A short but honest list of influences

Oh god, my writing has slowed to a crawl. But I’ll try to not think too much about that. Now, on with it…

I tend to have ongoing threads and themes of thoughts—semi-related ideas that bubble to the forefront of my consciousness as I go about my daily life. They can last weeks, months, and… well, beyond that point, it’s probably become integrated into my worldview.

Lately, I’ve been passively thinking about influence. Example musings:

  • The world judges an artist’s career and body of work on how influential they were…
  • We pick apart the early-life influences of important historical figures to try and better understand them…
  • Your inputs determine your outputs… your media diet, what inspiration photos you look at, what accounts you follow, who you spend time with…
  • Retracing the source of trends and historical references…
  • And then I tried to retrace of some of my other thought themes to figure out what influenced those

What I found was fun and surprising, and honestly much more interesting to me than the hundredth list of influential reads that includes Marcus Aurelius or Machiavelli. (They’re classics for a reason, but come on, be honest!)

  1. N.K. Jemisin’s interview on the Ezra Klein Show, where she and Ezra do a light world-building workshop. At the ~40-minute mark, they start figuring out the power dynamics of a new world they’ve built. She has such a crisp articulation of how sociological power works—nothing I didn’t necessarily know before, but stated in such simple and clear ways— that it burrowed in my mind and stayed there. \ \ I first listened to this in late summer 2018, then the general theme of power bubbled up to the forefront of my mind again in the beginning of 2019. I spent a lot of last year re-examining everything—my relationships, my career, my place in society, the world at large—through the lens of power dynamics, and the structures and systems that reinforce them.\ \ It’s not lost on me that N.K. Jemisin is a woman of color who lives in a world that is systematically biased against people who look like her, and has had to develop hyper-awareness of these power dynamics in order to survive. I’m grateful she channels that knowledge into her art, and that I’m able to appreciate and learn from it.
  2. Pachinko by Min Jin Lee—or specifically, a Q&A event with her that I attended in late 2017. She talked about how she had some version of an idea for this story in college, carried it with her since, and finally turned published it almost 3 decades later.\ \ I literally think about this every few days. For the author of one of my favorite books to have her career breakout moment at around age 50, and to take her dang time to make her art the way she wants to—it’s a relief to hear, especially when my own industry (tech) is always telling me to ship fast, fail faster 🙄, and ignores anyone over 35. Having this example might have been the single biggest influence in cultivating patience with my work and myself.\ \ (Side note: Writing seems like a later-peak career, which gives me something to look forward to.)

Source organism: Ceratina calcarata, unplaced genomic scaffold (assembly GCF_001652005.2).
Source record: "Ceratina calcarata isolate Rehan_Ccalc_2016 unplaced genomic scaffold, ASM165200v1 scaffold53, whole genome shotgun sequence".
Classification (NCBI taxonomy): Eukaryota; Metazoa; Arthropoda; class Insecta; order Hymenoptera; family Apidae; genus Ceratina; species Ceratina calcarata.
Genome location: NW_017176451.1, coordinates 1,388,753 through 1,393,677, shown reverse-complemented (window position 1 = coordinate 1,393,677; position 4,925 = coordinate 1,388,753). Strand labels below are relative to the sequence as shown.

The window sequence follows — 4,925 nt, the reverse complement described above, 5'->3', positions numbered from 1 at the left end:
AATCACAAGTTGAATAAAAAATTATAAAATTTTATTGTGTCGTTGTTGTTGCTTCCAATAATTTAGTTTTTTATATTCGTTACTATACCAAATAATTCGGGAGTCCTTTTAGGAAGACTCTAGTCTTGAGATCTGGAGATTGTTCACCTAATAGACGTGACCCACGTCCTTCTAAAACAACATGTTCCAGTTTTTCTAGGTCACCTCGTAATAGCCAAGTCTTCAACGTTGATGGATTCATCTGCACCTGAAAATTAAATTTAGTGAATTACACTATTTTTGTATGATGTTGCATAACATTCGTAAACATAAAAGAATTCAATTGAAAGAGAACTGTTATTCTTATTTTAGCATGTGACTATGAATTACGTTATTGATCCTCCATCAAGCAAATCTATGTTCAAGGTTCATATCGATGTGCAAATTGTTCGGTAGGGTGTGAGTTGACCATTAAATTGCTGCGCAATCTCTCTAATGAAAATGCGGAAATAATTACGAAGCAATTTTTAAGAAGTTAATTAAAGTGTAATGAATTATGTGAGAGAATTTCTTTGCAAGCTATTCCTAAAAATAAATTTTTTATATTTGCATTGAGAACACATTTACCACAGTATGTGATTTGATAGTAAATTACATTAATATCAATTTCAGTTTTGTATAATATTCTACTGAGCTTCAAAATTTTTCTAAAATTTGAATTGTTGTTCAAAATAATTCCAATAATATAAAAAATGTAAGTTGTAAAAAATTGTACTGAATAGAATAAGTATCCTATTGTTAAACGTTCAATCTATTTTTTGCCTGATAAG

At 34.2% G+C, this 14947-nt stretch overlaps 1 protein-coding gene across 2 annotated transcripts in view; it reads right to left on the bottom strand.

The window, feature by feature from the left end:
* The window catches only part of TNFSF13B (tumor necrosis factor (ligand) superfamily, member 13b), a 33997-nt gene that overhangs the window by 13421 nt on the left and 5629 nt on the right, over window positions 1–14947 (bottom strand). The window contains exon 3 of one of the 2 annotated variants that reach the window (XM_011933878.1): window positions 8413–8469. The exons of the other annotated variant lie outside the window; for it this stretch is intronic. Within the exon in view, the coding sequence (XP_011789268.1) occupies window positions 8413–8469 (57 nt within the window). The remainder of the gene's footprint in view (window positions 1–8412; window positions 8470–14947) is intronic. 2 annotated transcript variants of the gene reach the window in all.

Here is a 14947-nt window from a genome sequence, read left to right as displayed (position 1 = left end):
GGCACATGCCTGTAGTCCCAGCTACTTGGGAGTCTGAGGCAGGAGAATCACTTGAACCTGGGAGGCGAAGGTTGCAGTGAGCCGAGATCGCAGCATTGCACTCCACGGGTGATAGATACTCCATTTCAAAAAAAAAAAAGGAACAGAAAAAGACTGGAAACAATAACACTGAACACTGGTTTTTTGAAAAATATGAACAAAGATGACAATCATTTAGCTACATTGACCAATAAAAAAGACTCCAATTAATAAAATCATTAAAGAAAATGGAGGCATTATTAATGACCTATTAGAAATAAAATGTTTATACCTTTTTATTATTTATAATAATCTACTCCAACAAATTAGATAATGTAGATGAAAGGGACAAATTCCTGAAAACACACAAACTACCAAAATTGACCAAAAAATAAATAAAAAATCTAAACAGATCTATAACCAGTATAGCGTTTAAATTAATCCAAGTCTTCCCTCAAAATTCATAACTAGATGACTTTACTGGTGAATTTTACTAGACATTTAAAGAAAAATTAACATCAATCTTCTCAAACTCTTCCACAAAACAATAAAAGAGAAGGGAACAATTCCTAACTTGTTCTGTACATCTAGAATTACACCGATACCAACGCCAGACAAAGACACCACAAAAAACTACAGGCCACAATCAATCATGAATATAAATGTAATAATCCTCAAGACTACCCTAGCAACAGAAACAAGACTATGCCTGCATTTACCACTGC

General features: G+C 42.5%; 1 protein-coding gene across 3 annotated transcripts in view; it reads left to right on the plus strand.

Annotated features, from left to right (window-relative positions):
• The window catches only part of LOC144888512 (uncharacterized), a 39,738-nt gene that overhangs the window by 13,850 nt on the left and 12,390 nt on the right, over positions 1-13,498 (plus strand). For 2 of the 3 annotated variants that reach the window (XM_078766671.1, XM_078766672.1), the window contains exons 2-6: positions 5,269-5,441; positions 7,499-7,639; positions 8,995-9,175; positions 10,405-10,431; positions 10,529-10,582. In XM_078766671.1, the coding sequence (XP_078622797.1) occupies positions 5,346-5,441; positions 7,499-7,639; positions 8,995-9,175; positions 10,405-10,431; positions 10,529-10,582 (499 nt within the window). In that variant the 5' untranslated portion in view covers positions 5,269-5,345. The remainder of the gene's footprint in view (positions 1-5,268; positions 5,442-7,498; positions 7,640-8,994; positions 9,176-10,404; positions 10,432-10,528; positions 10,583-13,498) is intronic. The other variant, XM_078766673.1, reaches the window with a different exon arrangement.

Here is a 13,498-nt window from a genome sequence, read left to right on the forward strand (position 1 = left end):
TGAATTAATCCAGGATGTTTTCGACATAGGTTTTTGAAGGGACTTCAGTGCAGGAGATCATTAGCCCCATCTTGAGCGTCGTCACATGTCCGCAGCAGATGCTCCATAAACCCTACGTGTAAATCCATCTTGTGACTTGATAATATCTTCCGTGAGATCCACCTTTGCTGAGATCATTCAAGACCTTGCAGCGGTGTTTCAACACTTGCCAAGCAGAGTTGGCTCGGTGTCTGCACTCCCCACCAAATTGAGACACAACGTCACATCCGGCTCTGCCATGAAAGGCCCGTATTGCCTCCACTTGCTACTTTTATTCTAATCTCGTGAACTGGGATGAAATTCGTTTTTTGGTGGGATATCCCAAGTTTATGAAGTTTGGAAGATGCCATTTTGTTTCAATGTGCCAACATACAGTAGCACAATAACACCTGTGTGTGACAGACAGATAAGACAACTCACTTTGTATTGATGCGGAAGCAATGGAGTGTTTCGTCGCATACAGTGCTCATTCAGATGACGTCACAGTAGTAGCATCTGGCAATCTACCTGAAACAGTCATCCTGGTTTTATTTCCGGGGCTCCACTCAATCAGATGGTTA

3. A one-two punch: The Neapolitan Novels by Elena Ferrante + a Tweet from 2019 I can no longer find, but the gist of it was that the things we hoard reflect our own insecurities. (This was at the peak of the Netflix-fueled KonMari trend.)\ \ I was stunned when I first read My Brilliant Friend in 2017 and recognized my own insecurities laid out in the narrator’s story. Constantly comparing myself to my various seemingly-innately-brilliant friends (heh), recognizing the advantages I’ve had that they haven’t had, then feeling guilty about not doing as well in my work despite having more support… it felt like reading a lightly fictionalized version of my own diary. Before, these thoughts were just part of the fabric of my existence, unexamined and unnoticed. Like air. It wasn’t until after reading the book that I realized, hey, maybe there’s some stuff I need to work through here.\ \ But then was kind of sitting in the back of my mind as an amorphous cloud of feelings until I saw that tweet over a year later, and was finally able to give it a name: intellectual insecurity. (Funny how my brain works.) I realized my shallow book-hoarding habit—I’ve only read like 1/3 of the books I own, but I just can’t stop getting more—stemmed from this intellectual insecurity.\ \ Having a good name for any broad or complex or abstract set of ideas (or feelings!) helps to concretize it, makes it a tool you can use. It might sound counterintuitive, but having a name for this trait has helped me better understand myself and helped me be conscious of what stories I tell myself. It’s all very circular and I know I sound like someone who just smoked too much weed.
  4. This Atlantic article about the lifelong friendship and annual book club of 4 middle-aged men. Specifically, this quote in the lede: “To be known completely and to be loved is a very profound experience. Adult males do not often have that kind of an experience.”\ \ I read this in August 2019, which the most recent thing on this list. Similar to the others influences, it was a case of seeing just the right words that describe something I’ve always felt but not fully recognized; in this case, the craving “to be known completely and to be loved.” After growing up as an awkward immigrant only child, I’ve developed a chronic outsider complex, perpetually feeling different and misunderstood. These words helped articulate and clarify a lifelong goal for me.\ \ The rest of the article is beautiful too, and I still hold onto this example of middle-aged white men having rich friendships and emotionally nuanced conversations as a reminder of things to look forward to later in life.

So overall, common themes among these influences are… feelings! Feeling seen! Being inspired by the examples set by others!


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